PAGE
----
Consider the standard $\phi^4$ theory:

$\mathcal{L}=\frac{1}{2}(\partial_\mu \phi)^2 - \frac{1}{2} m^2_0 \phi^2 - \frac{\lambda_0}{4!}\phi^4$

We define the renormalized field $\phi = Z^{1/2} \phi_r$ and set some renormalization conditions at some scale $M$. The physical observables are now correlation functions of the form $<\phi_r(x_1)...\phi_r(x_n)>~=~Z^{-n/2}<\phi(x_1)...\phi(x_n)>$.

The physical intuition is that the scale $M$ doesn't impact the observables of the theory, we can define the theory at any other scale and obtain the same answer. So $\frac{d}{dM} <\phi_r(x_1)...\phi_r(x_n)>=0$.

Carrying out this computation and multiplying by $M$ we obtain the following:

$\big[ -\frac{n}{2} M \partial_M \log(Z) + M \partial_M + \beta(\lambda)\partial_{\lambda} \big] <\phi(x_1)...\phi(x_n)> = 0$

This is almost the Callan-Symanzik equation derived in Peskin (equation 12.41), but instead of the above differential operator acting on $<\phi(x_1)...\phi(x_n)>$ it acts on $<\phi_r(x_1)...\phi_r(x_n)>$.

Where is the mix up occurring here? These notes seem to agree with me http://www.damtp.cam.ac.uk/user/dbs26/AQFT/Wilsonchap.pdf

  • $\begingroup$ This question is still open. The below answer doesn't obtain the result from Peskin. $\endgroup$ – ranques Jun 21 '18 at 16:30

When you take the derivative of the equation $<\phi_r(x_1)...\phi_r(x_n)>=Z^{-n/2}<\phi(x_1)...\phi(x_n)>$ you will get what you wrote times $Z^{-n/2}$, because $\frac{\partial }{\partial M}Z^{-n/2}=-\frac{n}{2}Z^{-n/2}\frac{\partial }{\partial M}logZ$, and the other terms just carry this factor as well. Take this factor into the correlation function, and it becomes the renormalized one.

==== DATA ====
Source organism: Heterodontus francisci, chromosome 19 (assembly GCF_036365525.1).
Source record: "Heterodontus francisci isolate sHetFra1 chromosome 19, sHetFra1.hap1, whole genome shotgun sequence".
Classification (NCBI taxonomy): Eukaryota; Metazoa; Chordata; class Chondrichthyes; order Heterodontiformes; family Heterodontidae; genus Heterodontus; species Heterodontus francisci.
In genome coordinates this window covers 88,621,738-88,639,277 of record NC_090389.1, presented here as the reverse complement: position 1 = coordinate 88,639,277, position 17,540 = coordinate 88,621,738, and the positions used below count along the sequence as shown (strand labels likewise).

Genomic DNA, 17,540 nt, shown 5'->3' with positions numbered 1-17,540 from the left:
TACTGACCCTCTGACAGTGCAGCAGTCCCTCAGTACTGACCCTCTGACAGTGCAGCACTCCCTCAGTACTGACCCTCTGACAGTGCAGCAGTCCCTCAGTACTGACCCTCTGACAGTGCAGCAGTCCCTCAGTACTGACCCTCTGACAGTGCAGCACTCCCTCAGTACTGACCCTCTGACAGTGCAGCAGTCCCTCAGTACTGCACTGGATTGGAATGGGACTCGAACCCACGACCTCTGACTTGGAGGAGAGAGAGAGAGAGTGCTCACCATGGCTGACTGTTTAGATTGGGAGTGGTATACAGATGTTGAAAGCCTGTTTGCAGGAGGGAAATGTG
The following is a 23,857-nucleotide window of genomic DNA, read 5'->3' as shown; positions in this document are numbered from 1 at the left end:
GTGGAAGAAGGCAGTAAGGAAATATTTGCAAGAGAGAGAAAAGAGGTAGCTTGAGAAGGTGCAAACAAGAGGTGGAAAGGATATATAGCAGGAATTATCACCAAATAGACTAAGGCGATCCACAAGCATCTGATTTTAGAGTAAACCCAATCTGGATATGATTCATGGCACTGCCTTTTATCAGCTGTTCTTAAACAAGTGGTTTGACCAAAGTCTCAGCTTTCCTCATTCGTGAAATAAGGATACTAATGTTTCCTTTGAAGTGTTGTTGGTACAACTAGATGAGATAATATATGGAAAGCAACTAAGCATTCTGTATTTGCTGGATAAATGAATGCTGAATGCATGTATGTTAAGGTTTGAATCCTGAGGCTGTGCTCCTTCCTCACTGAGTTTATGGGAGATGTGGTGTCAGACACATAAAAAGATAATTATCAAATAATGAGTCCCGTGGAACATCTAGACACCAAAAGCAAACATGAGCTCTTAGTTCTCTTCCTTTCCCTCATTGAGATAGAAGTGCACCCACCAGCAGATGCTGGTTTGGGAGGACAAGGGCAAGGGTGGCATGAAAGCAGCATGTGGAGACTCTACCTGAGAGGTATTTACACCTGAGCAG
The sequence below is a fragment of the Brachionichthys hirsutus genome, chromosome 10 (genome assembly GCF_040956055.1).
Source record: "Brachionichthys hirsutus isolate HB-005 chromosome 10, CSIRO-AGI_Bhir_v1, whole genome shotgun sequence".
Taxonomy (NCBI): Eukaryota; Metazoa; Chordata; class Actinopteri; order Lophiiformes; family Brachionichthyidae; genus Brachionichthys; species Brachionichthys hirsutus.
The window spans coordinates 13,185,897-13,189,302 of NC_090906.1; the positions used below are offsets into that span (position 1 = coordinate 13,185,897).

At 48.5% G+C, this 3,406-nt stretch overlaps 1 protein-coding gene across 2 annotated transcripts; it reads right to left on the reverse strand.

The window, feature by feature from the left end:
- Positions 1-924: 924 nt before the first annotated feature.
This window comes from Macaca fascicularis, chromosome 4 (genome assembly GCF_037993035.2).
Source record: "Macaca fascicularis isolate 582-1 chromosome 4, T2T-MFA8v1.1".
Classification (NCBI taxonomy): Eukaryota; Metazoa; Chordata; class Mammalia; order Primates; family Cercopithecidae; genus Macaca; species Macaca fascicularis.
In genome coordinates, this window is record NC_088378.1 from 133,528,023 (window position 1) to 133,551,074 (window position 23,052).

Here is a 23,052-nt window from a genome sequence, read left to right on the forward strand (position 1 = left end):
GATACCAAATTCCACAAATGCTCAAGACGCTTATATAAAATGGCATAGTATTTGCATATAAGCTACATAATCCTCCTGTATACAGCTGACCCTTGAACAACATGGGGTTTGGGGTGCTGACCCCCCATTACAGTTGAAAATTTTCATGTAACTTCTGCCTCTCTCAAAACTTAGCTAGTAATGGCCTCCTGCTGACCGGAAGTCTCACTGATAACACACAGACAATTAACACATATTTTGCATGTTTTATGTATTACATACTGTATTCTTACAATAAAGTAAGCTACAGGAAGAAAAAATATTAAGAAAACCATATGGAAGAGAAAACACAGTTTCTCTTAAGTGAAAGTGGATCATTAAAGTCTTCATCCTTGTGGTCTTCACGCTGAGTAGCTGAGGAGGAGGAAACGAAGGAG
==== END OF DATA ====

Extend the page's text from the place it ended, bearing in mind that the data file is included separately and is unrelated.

• $\begingroup$ $Z^{-n/2}\partial_M <\phi(x_1)...\phi(x_n)> \neq \partial_M (Z^{-n/2} <\phi(x_1)...\phi(x_n)>)$. If you carry out the integration by parts you get $(M \partial_M + \beta(\lambda) \partial_{\lambda}) <\phi_r(x_1)...\phi_r(x_n)>=0$, which is yet another form of Callan-Symanzik that shows up in various sources, but not what Peskin has. $\endgroup$ – ranques Jun 19 '18 at 17:11

If you take a look at Eq. (12.38), you will find that $$\frac{d}{dM} \langle\phi_r(x_1)...\phi_r(x_n)\rangle=0$$ is not the case. Instead, on the right-hand side, there should be $$\frac{n\delta\eta G^{(n)}}{\delta M}.$$ Or, you can write $\frac{d}{dM} \langle\phi_0(x_1)...\phi_0(x_n)\rangle=0$ which is equivalent. In short, the renormalized $G$ is changing with $M$, as like there is a flow. Only at a fixed point is the theory not changing anymore.


Your Answer

By clicking “Post Your Answer”, you agree to our terms of service, privacy policy and cookie policy

Not the answer you're looking for? Browse other questions tagged or ask your own question.